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Made in Taiwan

By Charlotte Vincent

British Council Magazine , 7 September 2002

I am writing this from my room in Chuwei, Taipei County, as the fury of typhoon Sinlaku, the breadfruit goddess of Micronesia, heads straight for us. For the first time in three weeks I am cool enough to turn the air conditioning off. Torrential rain gushes onto the balcony and people dodge the downpour in what look like big yellow bin liners. I am enjoying a breeze through the apartment for the first time in three weeks. It has been a very still 93 degrees most days. The breeze is due to become a 145 mph wind this evening, so I am sitting tight whilst our fruity lady passes through. Tonight there was also an earthquake here: 5.5 on the Richter scale, but I was cooking noodles at the time, which probably helped me to avoid thoughts of Armageddon, and prevented me from calling all my friends and family to say how much they’ll miss me when I’m gone. We are 7 hours ahead of the UK here, and whilst it is delightful to hear from friends back home, I wish they had a stronger sense of the time difference and would stop calling between 2 and 4am Taiwan time.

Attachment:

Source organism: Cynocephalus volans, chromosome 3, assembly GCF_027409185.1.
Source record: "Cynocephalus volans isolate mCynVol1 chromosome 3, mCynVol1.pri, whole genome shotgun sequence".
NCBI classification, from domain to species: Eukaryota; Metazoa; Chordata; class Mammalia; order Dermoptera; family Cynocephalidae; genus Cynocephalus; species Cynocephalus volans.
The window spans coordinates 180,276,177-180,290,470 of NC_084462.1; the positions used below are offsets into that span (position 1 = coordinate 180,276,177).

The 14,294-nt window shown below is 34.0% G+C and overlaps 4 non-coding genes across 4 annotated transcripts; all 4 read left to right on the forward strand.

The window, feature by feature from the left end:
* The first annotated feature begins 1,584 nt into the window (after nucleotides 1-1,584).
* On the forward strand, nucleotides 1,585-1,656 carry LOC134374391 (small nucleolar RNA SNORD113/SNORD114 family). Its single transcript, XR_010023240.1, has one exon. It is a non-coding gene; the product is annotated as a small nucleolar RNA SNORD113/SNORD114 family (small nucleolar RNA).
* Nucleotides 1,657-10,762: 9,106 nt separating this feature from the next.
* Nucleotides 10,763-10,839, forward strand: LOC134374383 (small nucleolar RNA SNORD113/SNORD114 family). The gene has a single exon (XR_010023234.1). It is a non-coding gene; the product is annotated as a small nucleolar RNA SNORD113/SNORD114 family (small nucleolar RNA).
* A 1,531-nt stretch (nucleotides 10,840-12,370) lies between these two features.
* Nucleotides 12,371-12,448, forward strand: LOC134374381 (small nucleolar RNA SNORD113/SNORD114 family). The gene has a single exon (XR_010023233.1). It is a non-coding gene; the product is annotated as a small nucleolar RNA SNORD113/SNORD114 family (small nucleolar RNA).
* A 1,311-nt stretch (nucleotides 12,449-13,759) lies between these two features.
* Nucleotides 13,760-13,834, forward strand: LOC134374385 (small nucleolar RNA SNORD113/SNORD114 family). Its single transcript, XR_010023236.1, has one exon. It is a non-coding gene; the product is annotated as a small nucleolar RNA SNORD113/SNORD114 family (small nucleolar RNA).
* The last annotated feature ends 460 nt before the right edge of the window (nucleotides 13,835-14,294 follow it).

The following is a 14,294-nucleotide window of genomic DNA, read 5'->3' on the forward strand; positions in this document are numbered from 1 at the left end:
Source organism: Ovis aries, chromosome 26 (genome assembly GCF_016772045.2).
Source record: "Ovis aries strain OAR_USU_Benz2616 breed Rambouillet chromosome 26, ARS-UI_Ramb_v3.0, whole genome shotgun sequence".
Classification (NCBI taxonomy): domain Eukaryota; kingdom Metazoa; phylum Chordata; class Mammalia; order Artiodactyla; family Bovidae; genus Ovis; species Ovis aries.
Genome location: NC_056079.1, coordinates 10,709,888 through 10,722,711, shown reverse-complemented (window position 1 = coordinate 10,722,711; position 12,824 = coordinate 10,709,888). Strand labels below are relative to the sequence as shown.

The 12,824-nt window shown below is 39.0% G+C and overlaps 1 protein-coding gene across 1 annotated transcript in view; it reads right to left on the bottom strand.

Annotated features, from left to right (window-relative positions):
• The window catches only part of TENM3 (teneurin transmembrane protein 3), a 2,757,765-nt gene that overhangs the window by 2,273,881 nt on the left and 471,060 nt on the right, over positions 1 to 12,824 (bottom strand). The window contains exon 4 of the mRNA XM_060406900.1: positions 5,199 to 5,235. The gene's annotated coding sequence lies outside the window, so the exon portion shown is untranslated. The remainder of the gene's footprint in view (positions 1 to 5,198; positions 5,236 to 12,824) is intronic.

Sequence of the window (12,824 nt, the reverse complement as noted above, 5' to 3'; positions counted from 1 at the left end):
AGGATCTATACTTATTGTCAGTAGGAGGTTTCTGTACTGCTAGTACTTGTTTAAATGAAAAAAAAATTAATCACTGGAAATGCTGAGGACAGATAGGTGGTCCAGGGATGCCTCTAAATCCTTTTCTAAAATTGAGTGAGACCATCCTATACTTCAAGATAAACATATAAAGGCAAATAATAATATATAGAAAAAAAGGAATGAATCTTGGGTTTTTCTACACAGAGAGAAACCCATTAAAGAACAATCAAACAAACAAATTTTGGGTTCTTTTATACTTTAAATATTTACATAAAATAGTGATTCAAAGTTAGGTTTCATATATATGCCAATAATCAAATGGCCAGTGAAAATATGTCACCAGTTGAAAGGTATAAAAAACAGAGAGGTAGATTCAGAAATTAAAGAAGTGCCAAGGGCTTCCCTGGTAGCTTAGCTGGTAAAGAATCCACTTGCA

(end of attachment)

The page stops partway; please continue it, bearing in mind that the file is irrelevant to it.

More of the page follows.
I have the British Council to thank for bringing me to the shaking, quaking other side of the world. To be more specific, I have a salsa bar in Birmingham where I met Taipei’s Arts Manager Neil Webb to thank, but that’s another story. I am here to make a new production with Taipei’s Crossover Dance Company, to add to their repertoire for 2002. Crossover is an extraordinary company of mature dancers who wish to continue their performing careers as they enter their 40’s and 50’s. Three of the five company members involved in this project are full time lecturers at the National University of Arts and Crossover maintains close links with Taiwan’s internationally renowned Cloud Gate Dance Company, who tour the world with work that fuses contemporary dance and martial arts. Man Fei Lo, an ex-principal dancer with Cloud Gate is Crossover’s Artistic Director, and also directs Cloud Gate 2, the educational arm of the main company. The second company tours new work, encourages dancers to explore choreography and engages in a workshop and teaching programme across Taiwan. I have been privileged enough to take Tai Chi classes every morning with Cloud Gate in their wonderful hillside studio, and slow, restful and fulfilling though these classes are, I have perspired here like I have never perspired before. The last thing this kind of heat and humidity makes you want to do is dance. But dance we must, and an interest in artistic exchange is what has brought me here.